Cat Body Language: What Your Cat is Saying To You

Cat Body Language

photo: Adobe Digital Media

Understanding Cat Body Language is key to becoming one with cats. . .

Cat body language is very important to learn in order to better understand and to communicate with cats.  Cats utilize body language to communicate using their ears, eyes, whiskers, tails, and body posture.  It is the responsibility of humans to better understand these body language signs and respond in the appropriate manner.

Understanding Cat Body Language

Cats have long rooted instincts as predators and also deep rooted behaviors as potential prey.  Cats will often forecast their next intended direction by pointing their body in their next desired direction.  Here we take a look at both positive and negative forms of Cat body language.

Positive Cat Body Language

Trusting – . The exposed belly is a sign of comfort and trust, but it is not necessarily an invitation for a belly rub. Many people have touched a cat’s stomach only to have their hand seized and rabbit kicked.  The majority of cats consider the belly a vulnerable area and will defined their stomach region.

Cat Body Language Trusting

Relaxed and content – a relaxed cat has their tail straight back and their muscles are loose with their head still instead of turning and looking around.  A relaxed cat will be confident and should walk around with their head held high with whiskers will be in their normal position.  When your cat is relaxed and happy, they might look sleepy or totally chilled out.   Comfortable and relaxed cats are calm, quiet, and content. They will lie on the floor stretched out with their tail extended or wrapped around their body.

Happy Cat
photo: Adobe Digital Media
Friendly and wanting attention – When cats want to interact with others (people or animals), they will approach with their tail either level with his back or high in the air with a slight curl at the end.  Cats in this state often want to be petted and if they are enjoying being petted then purring is typically a positive vocalization showing pleasure.

Cat Body Language Friendly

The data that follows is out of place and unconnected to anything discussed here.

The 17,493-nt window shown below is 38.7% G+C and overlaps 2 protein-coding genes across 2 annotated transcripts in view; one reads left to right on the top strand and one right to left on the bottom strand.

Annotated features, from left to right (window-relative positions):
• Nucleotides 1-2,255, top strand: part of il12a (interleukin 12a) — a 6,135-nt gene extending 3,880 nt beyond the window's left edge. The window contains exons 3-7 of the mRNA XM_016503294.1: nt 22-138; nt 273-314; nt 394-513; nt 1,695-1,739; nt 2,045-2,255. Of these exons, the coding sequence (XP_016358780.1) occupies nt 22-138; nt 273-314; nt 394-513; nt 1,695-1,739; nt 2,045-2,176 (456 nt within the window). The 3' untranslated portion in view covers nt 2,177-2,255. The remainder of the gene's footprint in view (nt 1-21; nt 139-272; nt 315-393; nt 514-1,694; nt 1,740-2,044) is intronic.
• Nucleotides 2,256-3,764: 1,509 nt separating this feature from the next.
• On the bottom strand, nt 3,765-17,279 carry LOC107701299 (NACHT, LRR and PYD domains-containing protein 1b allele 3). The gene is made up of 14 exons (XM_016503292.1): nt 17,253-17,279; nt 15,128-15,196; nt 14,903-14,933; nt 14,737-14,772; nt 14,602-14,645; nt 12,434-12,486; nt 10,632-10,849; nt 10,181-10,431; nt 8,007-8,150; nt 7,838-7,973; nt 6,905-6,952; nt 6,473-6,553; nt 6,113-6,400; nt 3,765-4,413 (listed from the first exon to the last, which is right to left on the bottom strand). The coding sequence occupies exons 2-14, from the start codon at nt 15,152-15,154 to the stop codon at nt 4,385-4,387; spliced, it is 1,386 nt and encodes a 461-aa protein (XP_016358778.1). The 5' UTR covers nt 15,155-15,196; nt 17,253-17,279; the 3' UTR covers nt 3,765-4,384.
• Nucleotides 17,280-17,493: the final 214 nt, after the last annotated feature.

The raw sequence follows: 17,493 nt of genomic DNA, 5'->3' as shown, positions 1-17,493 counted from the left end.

photo: Adobe Digital Media
Playful – they’ll show a lot of energy and they might start stalking you around the house as if encouraging you to join the game. They may start playing with a favorite toy and meowing to get your attention.

Cat Body Language Playful
photo: Adobe Digital Media
 Loving – a cat showing love utilizes body language including:  head bunting, kneading, rubbing against you, sleeping in your lap, bringing you presents, and wanting to be cuddled.

Cat Love Body Language
photo: Adobe Digital Media

Negative Cat Body Language

Irritated, agitated and angry – tail is high in the air and rapidly flipping back and forth from side to side.  If a cat feels trapped or is blocked from escape, they will often exhibit agitated body language.  Their ears will be laid back against their head and whiskers will be flat against their face.   Hissing or growling may be vocalizations to accompany irritated body language.

Cat Body Language Irritated
photo: Adobe Digital Media
An angry cat has their tail flared and straight up in the air.  A scared cat that feels threatened may become angry and will make themselves look as big as possible in posture with their hair standing up.  They might start to resemble a Halloween cat with an arched back and a raised tail.  A scared cat will quickly become an angry cat if they are not able to escape or flee.

Angry Cat
photo: Adobe Digital Media
Scared – a fearful cat will often have their tail tucked down and their ears laid back.  A fearful cat will be ready to escape and might find a hiding place and refuse to come out. They may also show their teeth or hiss. Cats that are crouched down, cowering away, with their  body slightly arched are getting ready to flee.  Their pupils will be dilated and ears will be turned out and lowered towards their head.

Scared Cat

Offended – a cat that knows you and is offended may turn their back to you to demonstrate that you are no longer worthy.  A strange cat that is offended will typically just flee the scene and escape.

Offended Cat
photo: YouTube
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Cat Body Language
photo: YouTube